EHR and Health IT Consulting
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EHR and Health IT Consulting
Technical Doctor's insights and information collated from various sources on EHR selection, EHR implementation, EMR relevance for providers and decision makers
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The EHR and Rage Against the Machine

The EHR and Rage Against the Machine | EHR and Health IT Consulting | Scoop.it

The EHR is the latest focus of our rage against the machine. Case in point: Chrissy Farr’s poke at the EHR in today’s Fast Company. Red meat for angry old doctors.

 

What might be interesting is to take a bunch of millennial doctors and make them work for a month with clipboards, fax machines, mailed letters and emulsion films on view boxes? Then we could write a story about the joy and efficiency of manilla folder medicine.

 

I suspect it would put things in perspective.

We fancy ourselves as victims of our technology. But while EHRs have a long way to go, it’s a long way back to paper.

 

I was in an elevator at Texas Children’s Hospital this weekend where there were a number of people looking at their smartphones.  An older gentleman in the elevator remarked shaking his head, “I remember a time when people used to talk.”

 

Actually, no one talked in elevators.  We’ve always stood the same direction and stared at the numbers at the top of the door.

 

It’s easy to blame technology on our human shortcomings.  It’s been suggested that the adoption of EHR has us ignoring patients.  But in the old days, we scribbled on paper.  Irresponsible resident and medical student conduct with social media are blamed on the platform.  But trainees have always done and said stupid things.

Blame it our chauvinistic human bias:  “It’s not me, it’s the machine.”

 

While there are those of us who share a perverse relationship with our tools, it’s important to remember that the world wasn’t necessarily rainbows and unicorns before [insert technology of choice] appeared.

Technical Dr. Inc.'s insight:
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inquiry@technicaldr.com or 877-910-0004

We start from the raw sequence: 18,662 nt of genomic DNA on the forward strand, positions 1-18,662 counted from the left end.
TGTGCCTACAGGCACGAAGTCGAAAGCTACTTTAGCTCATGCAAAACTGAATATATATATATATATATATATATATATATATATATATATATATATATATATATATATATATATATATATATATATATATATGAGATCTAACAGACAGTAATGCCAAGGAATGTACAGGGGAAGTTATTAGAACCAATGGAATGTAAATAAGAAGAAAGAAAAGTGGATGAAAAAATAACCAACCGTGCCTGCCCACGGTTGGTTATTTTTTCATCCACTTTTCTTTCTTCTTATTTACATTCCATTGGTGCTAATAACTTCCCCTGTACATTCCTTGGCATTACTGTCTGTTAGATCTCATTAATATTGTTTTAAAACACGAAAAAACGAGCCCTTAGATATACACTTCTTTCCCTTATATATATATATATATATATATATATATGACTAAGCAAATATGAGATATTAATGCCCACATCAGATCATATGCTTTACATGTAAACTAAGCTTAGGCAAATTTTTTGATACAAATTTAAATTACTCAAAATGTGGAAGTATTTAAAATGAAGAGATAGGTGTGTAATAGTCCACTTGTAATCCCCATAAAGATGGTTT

www.technicaldr.com

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Why does EHR customization Matter?

Why does EHR customization Matter? | EHR and Health IT Consulting | Scoop.it

Electronic health records shouldn’t be frustrating. However, many providers are finding themselves disappointed or aggravated by EHR systems that don’t provide the tools they need to support the very best care for their patients.

In fact, the American Academy of Family Physicians has noted a 30 percent decrease in physician satisfaction with EHRs within the past five years. Reasons for this dissatisfaction include inefficient systems, deluges of tools that don’t apply to their practice or even generic modules that lead to inaccurate documentation.

Fortunately, customization presents a key solution to these issues and much more.

 

Your Practice, Your EHR

Every practice is unique, and this should be reflected in each health records system. An EHR system for a small practice will need to operate differently than that of a large practice. Layouts, prescriptions, scheduling, patient education, and countless other EHR tools should reflect the needs of providers and their patients. Customized EHR systems impact not only the efficiency of providers and their staff but also the experiences and health outcomes of patients.

 

The Impact of EHR Customization

Tailoring electronic health records to the unique needs of an individual medical practice impacts all parties involved, from the physicians and their staff, to administrators, to patients. For physicians, EHR customization can result in improved specificity and accuracy of data, whether with a patient or reviewing records outside the exam room.

EHR customization examples can include setting dosage parameters, accommodating in-house test results, or even modifications to make the system mimic familiar and intuitive paper charts.

A system that is carefully tuned to the needs of a specific practice is far more efficient for users, and saves time for both providers and patients alike. And those specific needs are naturally different across varying specialities. An ophthalmology practice, for example, would likely benefit from a very different EHR layout than a physical therapy practice or an urgent care clinic.

Not only can the speed and ease of utility improve with the adoption of a customized EHR, but also the quality of that data and accuracy of the information. A 2006 study illustrated that after customizing EHRs, more than 50% of surveyed practices reported improved accuracy and quality of records. More accurate records and data means better patient care and ultimately better health outcomes.

 

Configuring the Best EHR

Determining the configuration of a system to maximize its usefulness and alignment with best practices requires careful planning. Resources who can help a medical practice ideally customize their systems include EHR vendors and third-party consulting firms, and of course, in-house experts such as providers and administrators who understand the practice’s needs and challenges best.

Customization of an EHR system is an effective method of improving practice efficiency, accuracy, and communication for a medical practice.

Technical Dr. Inc.'s insight:
Contact Details :

inquiry@technicaldr.com or 877-910-0004
www.technicaldr.com

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